Here’s the score: a total gain on capital of 76.1 percent after a holding period of just under five years, generating a tidy annualized return of 12.2 percent. Though it does not sound amazing on its own, the record accrues lustre when compared to the TSX index, which was negative for the same period.
These are the statistics for our investment in Zarlink Semiconductor, but this overall success masks a long and rocky road of tribulation and self-recrimination.
Why the angst over this holding? We purchased Zarlink on November 16, 2006, at $2.26 a share. Until our payment of $3.98 a share arrived on October 18, there were 1,234 trading days, and on 973 of those the stock closed below our purchase price. We spent enough time underwater on this position to grow a set of gills.
The low point came in March 2009, when some pundits were musing about bankruptcy as the stock traded at 21 cents, signifying a paper loss of 90.7 percent. No stop-loss orders for these stubborn Contra Guys!
But yes, there were times when even a couple of patient knuckleheads realized they should have dumped. Zarlink’s 2007 takeover of Legerity Holdings for $134.5 million (US) made sense for its expertise in VOIP chips, but it soon became apparent that the integration of the unit would result in heavy writedowns. A sale of ZL, followed by a repurchase a year or so later when the acquisition had been digested, would have been a more optimal strategy.
Zarlink began to regain its mojo in 2010 with a string of improved results featuring strong cash generation and a nifty move into ultra–low power chips for medical devices. This garnered attention from Microsemi, an aggressive Californian chip shop that, in the previous five years, had acquired 14 companies at a cost of $1.1 billion. An offer of $3.35 was spurned, but after much gnashing of teeth and posturing by both sides, a boost to $3.98 salted the deal.
Some might be inclined to attribute this win to dumb luck. No doubt, it seems an unlikely story, better suited to Hollywood’s fascination with plucky upstarts who find redemption rather than the staid boardroom.
Nicholas Taleb, the superstar professor and renowned author, discusses in his book Fooled by Randomness, the concept of “alternative histories.” He cautions investors that the quality of a particular trade cannot be solely judged by its successful outcome, but must also consider the other possibilities of what might have happened if events had played out in a different way.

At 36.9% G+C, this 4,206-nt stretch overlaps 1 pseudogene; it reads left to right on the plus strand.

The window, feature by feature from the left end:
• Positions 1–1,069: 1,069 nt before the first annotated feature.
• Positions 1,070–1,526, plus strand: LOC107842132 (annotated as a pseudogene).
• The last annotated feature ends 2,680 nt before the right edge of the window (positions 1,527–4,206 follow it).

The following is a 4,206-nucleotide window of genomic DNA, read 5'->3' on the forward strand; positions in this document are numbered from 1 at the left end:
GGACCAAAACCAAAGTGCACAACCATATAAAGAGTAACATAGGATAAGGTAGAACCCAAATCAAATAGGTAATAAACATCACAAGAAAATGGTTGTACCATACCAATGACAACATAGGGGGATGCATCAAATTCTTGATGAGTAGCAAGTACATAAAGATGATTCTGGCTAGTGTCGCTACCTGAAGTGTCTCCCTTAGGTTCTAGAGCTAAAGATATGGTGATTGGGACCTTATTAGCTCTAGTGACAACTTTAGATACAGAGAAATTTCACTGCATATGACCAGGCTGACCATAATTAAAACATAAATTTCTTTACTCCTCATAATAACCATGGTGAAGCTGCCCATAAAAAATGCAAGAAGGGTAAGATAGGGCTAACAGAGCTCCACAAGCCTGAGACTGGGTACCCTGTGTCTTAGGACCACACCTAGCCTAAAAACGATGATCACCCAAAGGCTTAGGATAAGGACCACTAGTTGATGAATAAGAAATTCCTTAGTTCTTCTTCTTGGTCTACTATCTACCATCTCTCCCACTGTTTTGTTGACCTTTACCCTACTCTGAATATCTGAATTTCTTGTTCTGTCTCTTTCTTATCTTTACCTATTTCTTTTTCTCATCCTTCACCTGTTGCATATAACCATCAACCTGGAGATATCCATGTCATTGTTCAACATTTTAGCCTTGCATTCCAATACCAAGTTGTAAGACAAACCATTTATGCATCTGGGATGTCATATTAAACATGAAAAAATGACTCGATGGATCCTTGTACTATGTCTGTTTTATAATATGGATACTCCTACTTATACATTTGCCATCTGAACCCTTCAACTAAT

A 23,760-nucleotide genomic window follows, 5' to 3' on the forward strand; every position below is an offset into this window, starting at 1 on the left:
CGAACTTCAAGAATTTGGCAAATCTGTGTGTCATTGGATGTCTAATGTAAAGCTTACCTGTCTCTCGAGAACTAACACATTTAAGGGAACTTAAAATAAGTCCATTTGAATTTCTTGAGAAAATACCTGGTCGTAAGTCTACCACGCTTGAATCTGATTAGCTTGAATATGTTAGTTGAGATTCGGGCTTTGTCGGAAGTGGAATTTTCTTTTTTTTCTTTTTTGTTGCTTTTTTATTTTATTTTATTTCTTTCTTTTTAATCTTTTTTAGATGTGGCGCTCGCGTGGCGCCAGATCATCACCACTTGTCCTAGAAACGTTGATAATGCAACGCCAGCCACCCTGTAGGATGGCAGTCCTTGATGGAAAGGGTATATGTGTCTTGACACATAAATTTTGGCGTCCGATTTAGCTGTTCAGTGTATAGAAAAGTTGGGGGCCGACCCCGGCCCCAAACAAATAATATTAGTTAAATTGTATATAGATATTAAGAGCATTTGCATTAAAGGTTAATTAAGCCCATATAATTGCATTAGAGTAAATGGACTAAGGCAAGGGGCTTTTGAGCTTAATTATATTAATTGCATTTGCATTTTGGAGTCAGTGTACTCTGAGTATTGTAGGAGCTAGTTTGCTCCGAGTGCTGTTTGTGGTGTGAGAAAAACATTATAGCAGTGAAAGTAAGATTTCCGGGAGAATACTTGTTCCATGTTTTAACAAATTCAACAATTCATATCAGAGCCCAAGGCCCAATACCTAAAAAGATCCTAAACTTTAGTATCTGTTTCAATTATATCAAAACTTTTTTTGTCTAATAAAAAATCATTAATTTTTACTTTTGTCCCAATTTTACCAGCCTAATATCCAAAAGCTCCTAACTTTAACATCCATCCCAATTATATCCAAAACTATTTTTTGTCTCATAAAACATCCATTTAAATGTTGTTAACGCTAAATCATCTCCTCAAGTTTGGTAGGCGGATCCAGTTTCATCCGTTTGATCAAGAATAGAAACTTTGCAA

Each of these scenarios are “random sample paths,” all with the same starting point, but twisting and turning to very different destinations. In one, Legerity might have turned down the acquisition offer, and Zarlink moved in a completely different direction. In another, Microsemi might have started its courting a few months earlier, when conditions were more conducive to igniting a bidding war that might have yielded a higher price.
Taleb points out that, though there are an infinite number of possibilities, the paths are not equiprobable; outcomes have varying degrees of uncertainty. We’ll bet a dollar to a doughnut (and yes, we’ve aware that the odds of that adage have changed over time) that our investment in Zarlink in 2006 was sound because a majority of those paths headed towards success.
Of course, reality cannot be put through one of Taleb’s Monte Carlo simulators; there can be no firm conclusions of such thought experiments. But our 30-plus years of experience in contrarian investing suggests some characteristics of this pick that tilted the odds in our favour.
For starters, Zarlink had lots of cash and no debt. The price we paid was relatively low, a fraction of where it had previously traded. That indicated that in the game of expectations, Zarlink had a low hurdle to jump over to surprise to the upside.
The company was part of Kanata’s “Silicon Valley North” elite; we knew with certainty that any technical and financial progress would not escape the attention of analysts and the industry. We also knew that semiconductors are not some passing fancy, but the beating heart of industrial society, just as steel was in the days of yore.
None of these traits in themselves guaranteed a return on investment, but the accumulation of small advantages did make it more probable. It should be noted that our rule to never, ever, buy on margin meant that we never had to worry about a margin call forcing us to liquidate at a loss. That allowed us to stay in the game and hang around waiting for a kiss from Lady Luck.